by Tom Fitzpatrick, Editor and Verification Technologist
"If you're at DAC this year, please stop by the Verification Academy booth (#2408) to say "hi." "
Now that it's May here in New England, I'm sure you'll all be happy to know that, even after our record-setting snowfall this past winter, there is, in fact, no more snow on my lawn. When this statement became a fact is still a source of amazement, but I'm just glad the snow is gone.
Of course, that means it's time to get the lawn in shape, and I'm faced with the unfortunate situation that my 17-year-old son is too busy (with homework and standardized tests) to be of much help these days. Still, I'd rather ride the tractor than shovel snow any day, so I can't really complain. Speaking of greener grass, the lawn is lush on this issue's side of the fence.
We start out this issue with two articles about verifying airborne electronic hardware under the DO-254 standard. The first article comes from our friends at eInfochips, who focus on an assertion-based approach in "Verifying Airborne Electronics Hardware: Automating the Capture of Assertion Verification Results for DO-254." In particular, this article deals with how to maintain requirements traceability—a key part of the DO-254 process—when using assertions. The next article, from Verisense, shows how to apply a UVM- based testbench with a hardware tester validation platform to achieve "DO-254 Testing of High Speed FPGA Interfaces." As you'll see, the key is to reuse UVM-based simulation stimuli and results while relying on the hardware to ensure maximum flexibility for "robustness testing," another critical element of DO-254 compliance.
We continue with the theme of assertion-based verification in "Formal and Assertion-Based Verification of MBIST MCPs," a joint article from FishTail Design Automation and Mentor Graphics. Here we see how to apply formal verification to confirm the validity of multi-cycle paths in MBIST controllers. We will also learn how generating assertions for failing paths can help identify issues and improve the robustness of what is usually a very complex operation.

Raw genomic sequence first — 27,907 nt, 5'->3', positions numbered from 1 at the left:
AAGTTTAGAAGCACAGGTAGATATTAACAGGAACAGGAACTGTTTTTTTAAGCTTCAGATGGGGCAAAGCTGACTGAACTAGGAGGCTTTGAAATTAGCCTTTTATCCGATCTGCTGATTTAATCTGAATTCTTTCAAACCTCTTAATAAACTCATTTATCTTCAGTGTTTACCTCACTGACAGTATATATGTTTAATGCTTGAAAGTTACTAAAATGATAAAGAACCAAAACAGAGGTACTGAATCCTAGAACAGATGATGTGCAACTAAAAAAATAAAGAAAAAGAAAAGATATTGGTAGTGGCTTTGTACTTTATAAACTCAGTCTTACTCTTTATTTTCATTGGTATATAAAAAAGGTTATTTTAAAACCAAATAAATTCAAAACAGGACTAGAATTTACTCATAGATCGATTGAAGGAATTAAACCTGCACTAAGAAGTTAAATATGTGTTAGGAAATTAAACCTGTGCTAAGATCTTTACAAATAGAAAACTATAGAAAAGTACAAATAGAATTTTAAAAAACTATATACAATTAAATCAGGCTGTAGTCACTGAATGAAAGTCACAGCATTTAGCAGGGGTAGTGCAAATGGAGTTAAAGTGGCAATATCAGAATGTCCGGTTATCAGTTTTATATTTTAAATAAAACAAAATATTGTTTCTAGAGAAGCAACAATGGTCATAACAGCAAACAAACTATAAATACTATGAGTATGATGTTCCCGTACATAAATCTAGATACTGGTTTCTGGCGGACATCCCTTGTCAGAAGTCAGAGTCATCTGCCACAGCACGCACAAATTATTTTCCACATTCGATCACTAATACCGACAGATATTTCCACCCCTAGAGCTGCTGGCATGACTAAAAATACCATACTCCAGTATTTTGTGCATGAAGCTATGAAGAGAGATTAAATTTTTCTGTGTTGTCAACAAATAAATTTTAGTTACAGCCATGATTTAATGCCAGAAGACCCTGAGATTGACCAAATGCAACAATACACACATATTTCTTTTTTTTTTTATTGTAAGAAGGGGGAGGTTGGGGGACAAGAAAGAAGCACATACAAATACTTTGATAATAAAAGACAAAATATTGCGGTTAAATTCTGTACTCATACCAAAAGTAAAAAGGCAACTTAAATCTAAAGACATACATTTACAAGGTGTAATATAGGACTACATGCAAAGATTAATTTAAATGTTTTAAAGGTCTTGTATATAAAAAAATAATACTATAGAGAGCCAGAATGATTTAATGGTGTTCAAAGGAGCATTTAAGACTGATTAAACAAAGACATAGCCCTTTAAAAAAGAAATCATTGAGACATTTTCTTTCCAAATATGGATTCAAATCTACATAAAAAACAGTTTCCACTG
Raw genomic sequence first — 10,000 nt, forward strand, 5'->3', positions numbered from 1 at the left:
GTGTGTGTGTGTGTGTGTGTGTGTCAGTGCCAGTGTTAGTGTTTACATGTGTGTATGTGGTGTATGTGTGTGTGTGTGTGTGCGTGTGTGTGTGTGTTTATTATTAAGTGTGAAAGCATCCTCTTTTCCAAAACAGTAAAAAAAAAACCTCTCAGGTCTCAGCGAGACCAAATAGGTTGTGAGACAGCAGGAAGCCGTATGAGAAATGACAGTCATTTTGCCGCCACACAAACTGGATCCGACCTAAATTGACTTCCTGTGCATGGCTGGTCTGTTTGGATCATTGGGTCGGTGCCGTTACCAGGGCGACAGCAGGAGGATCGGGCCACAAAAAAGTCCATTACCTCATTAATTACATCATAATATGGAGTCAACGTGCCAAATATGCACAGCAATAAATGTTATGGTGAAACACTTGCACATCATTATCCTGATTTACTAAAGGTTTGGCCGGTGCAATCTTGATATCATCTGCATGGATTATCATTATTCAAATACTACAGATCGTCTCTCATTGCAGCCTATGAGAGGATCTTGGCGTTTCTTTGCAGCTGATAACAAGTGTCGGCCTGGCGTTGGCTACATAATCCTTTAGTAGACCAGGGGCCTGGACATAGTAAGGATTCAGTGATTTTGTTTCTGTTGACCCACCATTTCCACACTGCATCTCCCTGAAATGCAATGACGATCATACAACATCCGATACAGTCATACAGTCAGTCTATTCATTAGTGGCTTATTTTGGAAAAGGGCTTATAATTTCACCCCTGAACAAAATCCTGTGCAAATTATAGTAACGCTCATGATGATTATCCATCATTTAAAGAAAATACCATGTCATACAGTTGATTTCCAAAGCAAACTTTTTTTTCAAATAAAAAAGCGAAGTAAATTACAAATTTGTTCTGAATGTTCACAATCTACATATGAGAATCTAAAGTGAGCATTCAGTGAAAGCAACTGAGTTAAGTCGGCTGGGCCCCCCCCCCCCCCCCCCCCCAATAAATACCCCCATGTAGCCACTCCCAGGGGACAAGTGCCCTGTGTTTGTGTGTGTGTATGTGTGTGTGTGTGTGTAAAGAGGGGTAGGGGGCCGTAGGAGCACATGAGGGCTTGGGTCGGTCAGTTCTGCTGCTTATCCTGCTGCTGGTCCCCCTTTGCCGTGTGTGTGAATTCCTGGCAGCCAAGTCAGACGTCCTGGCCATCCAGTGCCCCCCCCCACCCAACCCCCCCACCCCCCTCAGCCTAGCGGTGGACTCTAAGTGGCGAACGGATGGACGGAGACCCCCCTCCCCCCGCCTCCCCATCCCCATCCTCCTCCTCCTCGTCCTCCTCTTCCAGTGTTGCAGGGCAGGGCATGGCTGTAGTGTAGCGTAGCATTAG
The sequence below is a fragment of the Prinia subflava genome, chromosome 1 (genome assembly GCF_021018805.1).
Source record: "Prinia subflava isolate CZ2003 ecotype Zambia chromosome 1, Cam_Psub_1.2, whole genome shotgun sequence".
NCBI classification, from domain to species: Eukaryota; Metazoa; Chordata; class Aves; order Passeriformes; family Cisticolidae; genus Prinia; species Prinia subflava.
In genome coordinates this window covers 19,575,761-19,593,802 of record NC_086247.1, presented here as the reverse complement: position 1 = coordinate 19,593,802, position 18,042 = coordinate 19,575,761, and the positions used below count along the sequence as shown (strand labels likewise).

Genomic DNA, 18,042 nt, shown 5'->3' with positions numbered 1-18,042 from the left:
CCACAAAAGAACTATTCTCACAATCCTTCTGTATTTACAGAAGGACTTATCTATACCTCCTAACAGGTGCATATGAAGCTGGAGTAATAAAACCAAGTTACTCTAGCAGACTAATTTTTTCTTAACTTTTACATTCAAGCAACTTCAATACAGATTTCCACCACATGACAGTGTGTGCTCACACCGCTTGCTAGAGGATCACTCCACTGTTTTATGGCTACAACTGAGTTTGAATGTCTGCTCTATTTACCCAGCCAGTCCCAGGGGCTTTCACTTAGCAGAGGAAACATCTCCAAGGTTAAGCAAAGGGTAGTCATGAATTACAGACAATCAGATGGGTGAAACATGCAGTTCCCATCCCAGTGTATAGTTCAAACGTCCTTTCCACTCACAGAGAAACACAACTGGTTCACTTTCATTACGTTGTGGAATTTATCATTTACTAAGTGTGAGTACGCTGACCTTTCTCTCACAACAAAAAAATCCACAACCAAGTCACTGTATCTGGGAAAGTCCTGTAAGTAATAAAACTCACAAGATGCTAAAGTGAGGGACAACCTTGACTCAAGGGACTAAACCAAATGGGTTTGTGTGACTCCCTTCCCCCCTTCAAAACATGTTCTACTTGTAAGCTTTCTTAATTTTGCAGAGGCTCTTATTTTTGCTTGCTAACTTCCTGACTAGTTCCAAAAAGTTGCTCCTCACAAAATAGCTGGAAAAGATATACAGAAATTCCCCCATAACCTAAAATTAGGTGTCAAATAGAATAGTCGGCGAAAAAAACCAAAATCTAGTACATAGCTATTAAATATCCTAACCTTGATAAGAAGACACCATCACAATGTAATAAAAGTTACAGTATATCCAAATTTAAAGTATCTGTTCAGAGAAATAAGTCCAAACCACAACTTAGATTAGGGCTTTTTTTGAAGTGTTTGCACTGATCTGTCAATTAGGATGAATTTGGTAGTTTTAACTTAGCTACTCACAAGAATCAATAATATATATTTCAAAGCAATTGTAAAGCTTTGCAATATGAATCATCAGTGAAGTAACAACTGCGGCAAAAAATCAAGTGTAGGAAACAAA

We follow this up with an article from our friends at Oski who show us the importance of "Starting Formal Right from Formal Test Planning." Many of us have talked for years about the importance of verification planning, and rightly so. This article does a great job of extending the ideas typically used in a simulation-based verification plan and applying them specifically to the job of planning formal verification. If formal verification is in your future, you'll find this article very interesting and useful.
In our next article, our friends at MathWorks show us how to "Reuse MATLAB® Functions and Simulink Models in UVM Environments with Automatic SystemVerilog DPI Component Generation." They also explain how their HDL Verifier facilitates the co-simulation of MATLAB models in UVM environments. The trick is that HDL Verifier TM can now generate SystemVerilog DPI components directly, which are then integrated into UVM components. In effect, it lets you embed the specification (in the form of the algorithmic MATLAB model) directly into your testbench, improving the reliability of verification.